Covid-19 may strike the brain and trigger strokes, dementia and other complications, suggests study
This data represents an important snapshot of the brain-related complications of Covid-19 in hospitalized patients, say experts
Severe coronavirus disease is tied with brain complications, including stroke, inflammation, mental disorders and dementia-like conditions, according to a small study. These findings add weight to the growing link between Covid-19 and brain damage, suggesting that it may strike the brain as well.
These findings, however, are preliminary. Further studies need to look at the prevalence of brain complications in Covid-19 patients. "This data represents an important snapshot of the brain-related complications of Covid-19 in hospitalized patients. It is critically important that we continue to collect this information to really understand this virus fully," Dr Sarah Pett co-author of the study, from University College London, UK, said. Understanding this could also help device effective treatment plans.
Previous studies have included not more than 10 patients. To bring out the big picture, researchers from the UK studied 153 hospitalized Covid-19 patients. "Ours is the first nationwide study of neurological complications associated with Covid-19, but it is important to note that it is focused on cases that are severe enough to require hospitalization," Dr Benedict Michael, lead-author of the study, from The University of Liverpool said.
In this study, the researchers set up an online portal, which allowed doctors to enter reports of patients showing brain complications. The network stayed active from 2 April and 26 April 2020, gathering information on patients. During that period, the portal recorded 153 cases, of which they had clinical details of 135 patients. Stroke emerged as the most common issue in 77 of the 125 people. A majority of these patients with the complication were aged over 60 years.
The portal also recorded signs of confusion or change in behavior in 39 of the 125 patients, seven of whom developed inflammation in the brain. Nine others had brain damage or malfunction, known as encephalopathy. The remaining 23 had psychiatric conditions, most of which were diagnosed for the first time. These include psychosis symptoms, dementia-like syndrome, mood disorder, including depression and anxiety. However, researchers say they cannot rule out the possibility that newly diagnosed cases may have simply been old and undiagnosed.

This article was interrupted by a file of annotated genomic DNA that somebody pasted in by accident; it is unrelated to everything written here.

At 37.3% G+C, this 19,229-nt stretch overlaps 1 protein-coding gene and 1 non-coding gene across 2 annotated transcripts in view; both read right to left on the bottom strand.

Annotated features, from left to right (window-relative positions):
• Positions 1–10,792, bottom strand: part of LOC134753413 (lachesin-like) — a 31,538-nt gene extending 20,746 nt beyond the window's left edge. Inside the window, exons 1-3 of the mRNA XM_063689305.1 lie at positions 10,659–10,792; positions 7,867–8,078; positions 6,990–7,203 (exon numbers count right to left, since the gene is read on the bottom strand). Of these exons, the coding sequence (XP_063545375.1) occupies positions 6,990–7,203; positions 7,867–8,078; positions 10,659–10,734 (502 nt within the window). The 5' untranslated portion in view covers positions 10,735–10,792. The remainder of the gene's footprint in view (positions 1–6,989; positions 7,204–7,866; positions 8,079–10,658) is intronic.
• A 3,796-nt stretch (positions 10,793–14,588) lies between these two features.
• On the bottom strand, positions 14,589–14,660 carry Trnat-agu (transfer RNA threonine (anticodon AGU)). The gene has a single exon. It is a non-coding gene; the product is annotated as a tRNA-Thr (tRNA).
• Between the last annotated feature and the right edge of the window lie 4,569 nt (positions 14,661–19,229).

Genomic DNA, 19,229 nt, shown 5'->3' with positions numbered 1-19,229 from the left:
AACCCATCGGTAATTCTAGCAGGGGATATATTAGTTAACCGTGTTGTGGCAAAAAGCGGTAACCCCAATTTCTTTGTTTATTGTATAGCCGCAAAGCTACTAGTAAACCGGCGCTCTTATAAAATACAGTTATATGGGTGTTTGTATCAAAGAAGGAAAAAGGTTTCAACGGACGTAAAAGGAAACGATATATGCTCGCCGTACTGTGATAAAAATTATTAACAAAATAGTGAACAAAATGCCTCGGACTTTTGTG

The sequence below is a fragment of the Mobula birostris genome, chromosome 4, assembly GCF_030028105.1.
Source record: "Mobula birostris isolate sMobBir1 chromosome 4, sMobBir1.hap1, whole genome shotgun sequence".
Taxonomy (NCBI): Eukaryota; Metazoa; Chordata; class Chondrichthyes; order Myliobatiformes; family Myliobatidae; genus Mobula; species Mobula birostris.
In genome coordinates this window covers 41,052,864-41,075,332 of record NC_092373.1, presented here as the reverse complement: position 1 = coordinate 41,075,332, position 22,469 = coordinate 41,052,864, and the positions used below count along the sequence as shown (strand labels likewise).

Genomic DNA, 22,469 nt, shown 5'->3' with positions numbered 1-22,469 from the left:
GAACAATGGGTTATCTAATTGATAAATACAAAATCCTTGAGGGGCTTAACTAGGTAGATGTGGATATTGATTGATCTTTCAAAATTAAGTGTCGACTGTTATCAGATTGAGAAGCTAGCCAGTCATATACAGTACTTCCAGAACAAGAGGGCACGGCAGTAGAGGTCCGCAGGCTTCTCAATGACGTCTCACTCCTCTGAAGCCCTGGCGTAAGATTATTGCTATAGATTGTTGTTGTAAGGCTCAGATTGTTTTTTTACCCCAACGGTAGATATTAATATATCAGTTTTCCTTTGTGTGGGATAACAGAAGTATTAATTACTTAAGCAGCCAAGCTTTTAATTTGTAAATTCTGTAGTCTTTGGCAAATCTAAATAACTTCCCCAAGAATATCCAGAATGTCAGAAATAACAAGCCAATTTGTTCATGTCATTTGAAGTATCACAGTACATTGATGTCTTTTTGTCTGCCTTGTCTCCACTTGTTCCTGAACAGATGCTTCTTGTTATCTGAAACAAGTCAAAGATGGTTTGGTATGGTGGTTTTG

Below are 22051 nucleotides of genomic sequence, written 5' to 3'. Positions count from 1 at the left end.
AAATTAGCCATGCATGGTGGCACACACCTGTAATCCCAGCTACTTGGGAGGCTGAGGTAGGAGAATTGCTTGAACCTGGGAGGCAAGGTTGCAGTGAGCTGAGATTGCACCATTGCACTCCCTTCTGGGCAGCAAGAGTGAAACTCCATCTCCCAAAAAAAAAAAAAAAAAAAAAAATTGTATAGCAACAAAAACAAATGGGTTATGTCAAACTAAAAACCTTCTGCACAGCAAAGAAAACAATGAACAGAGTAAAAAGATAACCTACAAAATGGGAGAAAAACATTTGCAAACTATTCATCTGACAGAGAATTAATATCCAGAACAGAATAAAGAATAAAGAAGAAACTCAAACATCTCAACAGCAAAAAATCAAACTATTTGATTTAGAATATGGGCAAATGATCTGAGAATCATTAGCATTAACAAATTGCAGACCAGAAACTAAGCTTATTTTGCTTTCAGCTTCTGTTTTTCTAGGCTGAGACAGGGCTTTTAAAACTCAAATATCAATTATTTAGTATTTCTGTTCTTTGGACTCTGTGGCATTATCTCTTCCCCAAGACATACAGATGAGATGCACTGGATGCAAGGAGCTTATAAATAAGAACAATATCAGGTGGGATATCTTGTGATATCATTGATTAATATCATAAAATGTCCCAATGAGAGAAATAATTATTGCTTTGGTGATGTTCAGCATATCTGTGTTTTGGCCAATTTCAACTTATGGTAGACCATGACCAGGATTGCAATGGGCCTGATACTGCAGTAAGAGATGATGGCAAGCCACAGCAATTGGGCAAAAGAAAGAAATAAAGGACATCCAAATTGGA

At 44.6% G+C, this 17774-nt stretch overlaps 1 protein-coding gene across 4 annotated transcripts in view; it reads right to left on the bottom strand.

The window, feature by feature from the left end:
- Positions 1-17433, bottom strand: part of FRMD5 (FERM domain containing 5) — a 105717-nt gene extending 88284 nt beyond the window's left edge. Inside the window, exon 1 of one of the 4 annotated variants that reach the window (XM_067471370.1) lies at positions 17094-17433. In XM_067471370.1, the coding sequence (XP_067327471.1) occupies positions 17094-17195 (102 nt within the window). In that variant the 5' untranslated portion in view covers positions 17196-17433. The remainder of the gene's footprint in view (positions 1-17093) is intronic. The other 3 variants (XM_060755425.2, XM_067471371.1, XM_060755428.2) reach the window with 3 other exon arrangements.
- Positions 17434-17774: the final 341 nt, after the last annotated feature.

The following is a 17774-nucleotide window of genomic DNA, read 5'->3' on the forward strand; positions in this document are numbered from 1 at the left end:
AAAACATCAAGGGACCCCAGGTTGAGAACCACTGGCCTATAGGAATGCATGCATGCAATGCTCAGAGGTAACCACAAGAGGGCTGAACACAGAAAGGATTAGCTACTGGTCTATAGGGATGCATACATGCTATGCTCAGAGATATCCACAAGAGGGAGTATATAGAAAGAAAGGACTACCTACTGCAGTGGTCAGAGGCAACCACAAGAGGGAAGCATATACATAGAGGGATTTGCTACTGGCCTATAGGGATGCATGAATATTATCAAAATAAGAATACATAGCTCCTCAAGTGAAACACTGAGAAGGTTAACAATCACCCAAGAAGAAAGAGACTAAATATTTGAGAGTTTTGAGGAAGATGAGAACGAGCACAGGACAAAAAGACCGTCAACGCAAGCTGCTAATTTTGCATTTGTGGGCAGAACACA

The authors suggest that future studies also need to look at brain issues in patients with mild disease. "We also need to understand brain-complications in people in the community who have COVID-19 but were not sick enough to be hospitalized. Our study provides the foundations for the larger, hospital, and community-based studies. These studies will help inform on the frequency of these brain complications, who's most at risk of getting them, and ultimately how best to treat," Pett explained.
Commenting on the study, Dr. DameTil Wykes, vice dean psychology and systems sciences at King’s College London, told The Guardian: "There is a possibility that a small number of people may experience a first episode of psychosis following hospitalization with severe Covid-19 – 8% of the total cases reported in this paper," she said.
Michael Sharpe, a professor of psychological medicine at the University of Oxford, said the study reminds us that Covid-19 is more than a respiratory infection -- but it needs more evidence to justify that the viral disease was indeed triggering a range of brain complications. "At present, people in the general population should not worry too much about these possibly associated illnesses as they are probably relatively rare in those who become infected with this coronavirus," he told The Guardian.